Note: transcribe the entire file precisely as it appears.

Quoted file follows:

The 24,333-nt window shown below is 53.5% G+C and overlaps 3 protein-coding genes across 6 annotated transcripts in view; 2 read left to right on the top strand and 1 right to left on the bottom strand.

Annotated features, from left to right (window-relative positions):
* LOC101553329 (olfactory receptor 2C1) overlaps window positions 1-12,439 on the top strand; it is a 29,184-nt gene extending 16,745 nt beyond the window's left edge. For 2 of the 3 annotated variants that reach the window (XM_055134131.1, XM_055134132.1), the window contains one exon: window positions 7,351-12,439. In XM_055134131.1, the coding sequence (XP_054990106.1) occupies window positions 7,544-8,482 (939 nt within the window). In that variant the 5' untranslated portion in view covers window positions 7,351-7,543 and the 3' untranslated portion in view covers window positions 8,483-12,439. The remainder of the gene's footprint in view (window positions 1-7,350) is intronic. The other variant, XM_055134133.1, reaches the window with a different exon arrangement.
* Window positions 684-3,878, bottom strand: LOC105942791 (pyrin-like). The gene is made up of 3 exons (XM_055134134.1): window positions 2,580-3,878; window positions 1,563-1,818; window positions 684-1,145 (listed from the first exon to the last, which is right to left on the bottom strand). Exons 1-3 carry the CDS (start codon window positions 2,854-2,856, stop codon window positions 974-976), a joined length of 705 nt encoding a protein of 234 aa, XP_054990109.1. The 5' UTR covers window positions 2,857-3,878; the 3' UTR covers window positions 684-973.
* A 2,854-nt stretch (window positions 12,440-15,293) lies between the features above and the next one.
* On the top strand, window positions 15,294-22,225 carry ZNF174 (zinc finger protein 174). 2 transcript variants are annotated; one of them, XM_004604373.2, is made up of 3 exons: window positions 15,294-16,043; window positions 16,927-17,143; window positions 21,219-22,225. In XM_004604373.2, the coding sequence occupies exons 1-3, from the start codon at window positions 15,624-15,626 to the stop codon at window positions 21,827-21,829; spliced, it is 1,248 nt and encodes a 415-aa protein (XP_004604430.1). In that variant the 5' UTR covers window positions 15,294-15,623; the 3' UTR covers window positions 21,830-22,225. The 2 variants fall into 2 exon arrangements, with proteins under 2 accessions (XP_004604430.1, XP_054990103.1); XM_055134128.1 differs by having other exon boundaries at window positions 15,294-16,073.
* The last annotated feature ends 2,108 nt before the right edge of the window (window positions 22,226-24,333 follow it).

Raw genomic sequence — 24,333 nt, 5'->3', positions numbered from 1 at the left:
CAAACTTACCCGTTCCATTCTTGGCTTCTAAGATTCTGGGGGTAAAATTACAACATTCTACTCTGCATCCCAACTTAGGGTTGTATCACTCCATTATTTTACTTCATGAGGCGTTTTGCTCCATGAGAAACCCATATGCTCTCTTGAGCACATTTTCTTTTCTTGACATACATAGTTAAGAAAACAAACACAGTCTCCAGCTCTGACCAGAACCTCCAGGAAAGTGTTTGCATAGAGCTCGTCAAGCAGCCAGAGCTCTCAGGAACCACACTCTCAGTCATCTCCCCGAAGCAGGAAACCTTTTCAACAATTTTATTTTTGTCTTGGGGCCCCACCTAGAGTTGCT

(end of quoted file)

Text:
The 24,333-nt window shown below is 53.5% G+C and overlaps 3 protein-coding genes across 6 annotated transcripts in view; 2 read left to right on the top strand and 1 right to left on the bottom strand.

Annotated features, from left to right (window-relative positions):
* LOC101553329 (olfactory receptor 2C1) overlaps window positions 1-12,439 on the top strand; it is a 29,184-nt gene extending 16,745 nt beyond the window's left edge. For 2 of the 3 annotated variants that reach the window (XM_055134131.1, XM_055134132.1), the window contains one exon: window positions 7,351-12,439. In XM_055134131.1, the coding sequence (XP_054990106.1) occupies window positions 7,544-8,482 (939 nt within the window). In that variant the 5' untranslated portion in view covers window positions 7,351-7,543 and the 3' untranslated portion in view covers window positions 8,483-12,439. The remainder of the gene's footprint in view (window positions 1-7,350) is intronic. The other variant, XM_055134133.1, reaches the window with a different exon arrangement.
* Window positions 684-3,878, bottom strand: LOC105942791 (pyrin-like). The gene is made up of 3 exons (XM_055134134.1): window positions 2,580-3,878; window positions 1,563-1,818; window positions 684-1,145 (listed from the first exon to the last, which is right to left on the bottom strand). Exons 1-3 carry the CDS (start codon window positions 2,854-2,856, stop codon window positions 974-976), a joined length of 705 nt encoding a protein of 234 aa, XP_054990109.1. The 5' UTR covers window positions 2,857-3,878; the 3' UTR covers window positions 684-973.
* A 2,854-nt stretch (window positions 12,440-15,293) lies between the features above and the next one.
* On the top strand, window positions 15,294-22,225 carry ZNF174 (zinc finger protein 174). 2 transcript variants are annotated; one of them, XM_004604373.2, is made up of 3 exons: window positions 15,294-16,043; window positions 16,927-17,143; window positions 21,219-22,225. In XM_004604373.2, the coding sequence occupies exons 1-3, from the start codon at window positions 15,624-15,626 to the stop codon at window positions 21,827-21,829; spliced, it is 1,248 nt and encodes a 415-aa protein (XP_004604430.1). In that variant the 5' UTR covers window positions 15,294-15,623; the 3' UTR covers window positions 21,830-22,225. The 2 variants fall into 2 exon arrangements, with proteins under 2 accessions (XP_004604430.1, XP_054990103.1); XM_055134128.1 differs by having other exon boundaries at window positions 15,294-16,073.
* The last annotated feature ends 2,108 nt before the right edge of the window (window positions 22,226-24,333 follow it).

Raw genomic sequence — 24,333 nt, 5'->3', positions numbered from 1 at the left:
CAAACTTACCCGTTCCATTCTTGGCTTCTAAGATTCTGGGGGTAAAATTACAACATTCTACTCTGCATCCCAACTTAGGGTTGTATCACTCCATTATTTTACTTCATGAGGCGTTTTGCTCCATGAGAAACCCATATGCTCTCTTGAGCACATTTTCTTTTCTTGACATACATAGTTAAGAAAACAAACACAGTCTCCAGCTCTGACCAGAACCTCCAGGAAAGTGTTTGCATAGAGCTCGTCAAGCAGCCAGAGCTCTCAGGAACCACACTCTCAGTCATCTCCCCGAAGCAGGAAACCTTTTCAACAATTTTATTTTTGTCTTGGGGCCCCACCTAGAGTTGCT